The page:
I actually disagree slightly with @Joe Strazzere here, on the 'anger' part. I believe the legal part is correct, that most locations there is nothing binding until / unless you sign. Also, I don't believe many places would actually enforce even a written offer acceptance if no money has changed hands (most locations in the US actually require money to change hands for a contract to be enforceable). My company does not count someone as 'hired' until they are through Day 1 inprocessing, and we don't count them as 'offer accepted' until paperwork is signed. Further, many companies don't even do the background check until after you're hired, but have the offer stipulate something like "subject to background investigation"
As a hiring manager, I'll tell you that the degree of irritation over any declined offer (whether before or after the acceptance) is directly proportional to the fill-ability of that position and the number of irons I have in the fire.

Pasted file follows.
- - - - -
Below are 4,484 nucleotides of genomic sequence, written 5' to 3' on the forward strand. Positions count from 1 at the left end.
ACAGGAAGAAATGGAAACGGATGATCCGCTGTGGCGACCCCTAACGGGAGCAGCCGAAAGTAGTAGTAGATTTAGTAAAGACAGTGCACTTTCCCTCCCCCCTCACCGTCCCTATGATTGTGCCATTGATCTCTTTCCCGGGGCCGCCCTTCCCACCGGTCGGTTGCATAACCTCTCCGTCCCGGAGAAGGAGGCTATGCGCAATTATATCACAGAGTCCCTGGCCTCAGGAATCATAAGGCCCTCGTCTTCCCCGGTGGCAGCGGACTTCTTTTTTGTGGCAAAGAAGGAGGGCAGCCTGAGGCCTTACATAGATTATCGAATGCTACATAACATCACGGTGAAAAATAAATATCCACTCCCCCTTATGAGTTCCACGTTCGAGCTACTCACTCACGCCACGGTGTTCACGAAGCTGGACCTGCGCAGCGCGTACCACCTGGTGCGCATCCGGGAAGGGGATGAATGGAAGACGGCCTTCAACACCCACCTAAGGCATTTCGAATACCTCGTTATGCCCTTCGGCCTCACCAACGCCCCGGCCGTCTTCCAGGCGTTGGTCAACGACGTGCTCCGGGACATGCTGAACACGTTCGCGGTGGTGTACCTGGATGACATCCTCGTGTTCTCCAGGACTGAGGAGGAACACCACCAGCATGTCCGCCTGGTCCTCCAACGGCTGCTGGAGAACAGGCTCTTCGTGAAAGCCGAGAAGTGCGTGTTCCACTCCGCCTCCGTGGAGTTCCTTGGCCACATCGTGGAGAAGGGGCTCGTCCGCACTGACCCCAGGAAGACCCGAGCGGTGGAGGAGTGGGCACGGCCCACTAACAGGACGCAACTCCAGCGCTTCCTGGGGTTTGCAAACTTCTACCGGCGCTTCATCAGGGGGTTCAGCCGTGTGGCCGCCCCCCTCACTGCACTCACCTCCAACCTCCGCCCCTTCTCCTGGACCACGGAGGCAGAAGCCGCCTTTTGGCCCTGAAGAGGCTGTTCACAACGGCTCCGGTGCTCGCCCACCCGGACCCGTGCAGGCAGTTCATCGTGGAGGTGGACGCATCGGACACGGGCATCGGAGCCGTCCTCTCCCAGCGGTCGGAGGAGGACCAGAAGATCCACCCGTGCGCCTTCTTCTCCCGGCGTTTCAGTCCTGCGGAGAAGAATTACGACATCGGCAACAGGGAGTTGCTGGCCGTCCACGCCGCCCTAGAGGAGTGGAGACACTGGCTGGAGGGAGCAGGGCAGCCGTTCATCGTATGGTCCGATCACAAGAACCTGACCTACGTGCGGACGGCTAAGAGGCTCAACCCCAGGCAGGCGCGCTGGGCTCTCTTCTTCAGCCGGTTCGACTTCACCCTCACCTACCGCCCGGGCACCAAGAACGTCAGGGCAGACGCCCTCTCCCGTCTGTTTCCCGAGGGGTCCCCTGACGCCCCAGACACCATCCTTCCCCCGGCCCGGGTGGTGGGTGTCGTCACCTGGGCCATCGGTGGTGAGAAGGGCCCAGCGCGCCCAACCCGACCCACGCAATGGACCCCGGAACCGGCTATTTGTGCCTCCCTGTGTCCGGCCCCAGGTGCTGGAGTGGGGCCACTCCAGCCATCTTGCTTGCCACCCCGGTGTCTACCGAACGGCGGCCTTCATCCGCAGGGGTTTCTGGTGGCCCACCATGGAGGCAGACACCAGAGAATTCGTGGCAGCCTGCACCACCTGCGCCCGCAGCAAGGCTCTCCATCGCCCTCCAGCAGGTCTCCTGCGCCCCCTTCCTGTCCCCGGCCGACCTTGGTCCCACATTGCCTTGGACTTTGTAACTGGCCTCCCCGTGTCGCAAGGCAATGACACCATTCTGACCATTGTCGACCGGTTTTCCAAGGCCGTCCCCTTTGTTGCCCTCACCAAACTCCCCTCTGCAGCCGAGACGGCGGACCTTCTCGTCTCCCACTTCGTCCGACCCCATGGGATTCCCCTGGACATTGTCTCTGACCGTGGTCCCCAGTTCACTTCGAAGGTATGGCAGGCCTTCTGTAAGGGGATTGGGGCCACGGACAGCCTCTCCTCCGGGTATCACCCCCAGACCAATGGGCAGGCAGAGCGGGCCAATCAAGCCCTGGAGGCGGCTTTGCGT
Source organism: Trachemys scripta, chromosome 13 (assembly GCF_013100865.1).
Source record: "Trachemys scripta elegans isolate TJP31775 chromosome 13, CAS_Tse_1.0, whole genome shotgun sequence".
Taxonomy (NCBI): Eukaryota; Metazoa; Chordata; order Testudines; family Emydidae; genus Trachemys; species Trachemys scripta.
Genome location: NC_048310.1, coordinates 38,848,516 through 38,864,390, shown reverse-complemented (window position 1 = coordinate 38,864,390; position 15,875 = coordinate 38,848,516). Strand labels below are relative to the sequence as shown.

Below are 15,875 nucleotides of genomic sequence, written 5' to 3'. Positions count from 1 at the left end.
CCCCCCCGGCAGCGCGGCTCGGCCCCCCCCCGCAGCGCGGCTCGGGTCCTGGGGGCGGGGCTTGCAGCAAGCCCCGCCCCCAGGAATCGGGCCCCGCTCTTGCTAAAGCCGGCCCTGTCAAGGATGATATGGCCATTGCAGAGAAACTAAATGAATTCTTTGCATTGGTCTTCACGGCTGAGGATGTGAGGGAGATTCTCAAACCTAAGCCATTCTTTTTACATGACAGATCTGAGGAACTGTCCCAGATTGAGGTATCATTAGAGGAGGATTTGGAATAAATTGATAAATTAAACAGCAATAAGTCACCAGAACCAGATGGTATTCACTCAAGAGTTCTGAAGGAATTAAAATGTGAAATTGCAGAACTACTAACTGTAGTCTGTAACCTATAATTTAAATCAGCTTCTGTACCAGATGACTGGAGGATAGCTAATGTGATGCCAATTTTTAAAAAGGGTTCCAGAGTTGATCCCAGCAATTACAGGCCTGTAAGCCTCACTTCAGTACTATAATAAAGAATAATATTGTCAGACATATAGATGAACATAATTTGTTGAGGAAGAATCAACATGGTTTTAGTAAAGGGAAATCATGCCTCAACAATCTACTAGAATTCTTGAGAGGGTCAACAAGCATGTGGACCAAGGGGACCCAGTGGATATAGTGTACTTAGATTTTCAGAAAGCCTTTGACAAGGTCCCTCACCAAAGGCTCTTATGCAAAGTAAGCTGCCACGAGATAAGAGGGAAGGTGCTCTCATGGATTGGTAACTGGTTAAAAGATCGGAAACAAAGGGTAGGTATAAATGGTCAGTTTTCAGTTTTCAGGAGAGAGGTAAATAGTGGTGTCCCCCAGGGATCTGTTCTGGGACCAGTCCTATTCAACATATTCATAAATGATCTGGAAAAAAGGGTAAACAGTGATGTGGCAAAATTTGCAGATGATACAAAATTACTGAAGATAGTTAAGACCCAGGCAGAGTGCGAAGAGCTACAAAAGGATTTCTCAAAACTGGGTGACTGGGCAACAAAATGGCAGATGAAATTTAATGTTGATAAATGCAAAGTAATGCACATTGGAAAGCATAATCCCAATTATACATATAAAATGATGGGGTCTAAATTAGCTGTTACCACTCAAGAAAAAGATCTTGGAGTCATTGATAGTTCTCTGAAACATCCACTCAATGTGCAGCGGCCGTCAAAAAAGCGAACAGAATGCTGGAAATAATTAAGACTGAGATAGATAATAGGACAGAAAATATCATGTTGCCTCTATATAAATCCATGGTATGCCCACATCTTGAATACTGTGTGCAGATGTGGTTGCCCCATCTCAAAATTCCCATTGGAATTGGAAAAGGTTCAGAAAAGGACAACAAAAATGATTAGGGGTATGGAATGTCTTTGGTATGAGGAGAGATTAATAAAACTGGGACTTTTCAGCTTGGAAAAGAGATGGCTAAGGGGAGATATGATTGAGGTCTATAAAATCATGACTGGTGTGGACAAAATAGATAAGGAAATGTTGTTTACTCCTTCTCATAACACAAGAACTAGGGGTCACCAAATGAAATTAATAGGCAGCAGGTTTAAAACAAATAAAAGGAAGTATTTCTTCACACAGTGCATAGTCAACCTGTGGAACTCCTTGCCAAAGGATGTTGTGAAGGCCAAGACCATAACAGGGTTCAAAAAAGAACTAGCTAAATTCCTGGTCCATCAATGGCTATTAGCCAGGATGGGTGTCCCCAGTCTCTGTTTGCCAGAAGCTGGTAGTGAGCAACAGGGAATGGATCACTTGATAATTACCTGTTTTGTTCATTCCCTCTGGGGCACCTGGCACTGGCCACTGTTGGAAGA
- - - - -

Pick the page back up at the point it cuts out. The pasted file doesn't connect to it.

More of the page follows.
If I'm doing a 'massive hiring' for a 'floor level position', and one guy backs out because he got a better offer before he started working for me, I might have a brief moment of 'what the hell, dude?' before moving on to the next candidate. But no anger, and certainly no grudges. I probably wouldn't even remember you six months later (not that you're not memorable, my friend, just that we're talking about a situation for a standard floor job, which implies low barriers to entry. In those situations in the past, I've had 10-15 applicants for every offer acceptance, possibly more. ) "There are more fish in the sea" as it were.
I'll tell you that conversely, I would feel pretty bad about someone taking my entry level job if they were qualified for and had been offered a more advanced position elsewhere, and I found out about it. Hell, I've had folks tell me six months or less after being hired, "Hey, I am really overqualified for this, and I have job X offered to me" and I wish them luck, exchange contact info in case they change their mind and try and keep in touch with them on LinkedIn, etc. There's no point holding grudges, and it's a lot easier to build animosity doing something you're not satisfied with.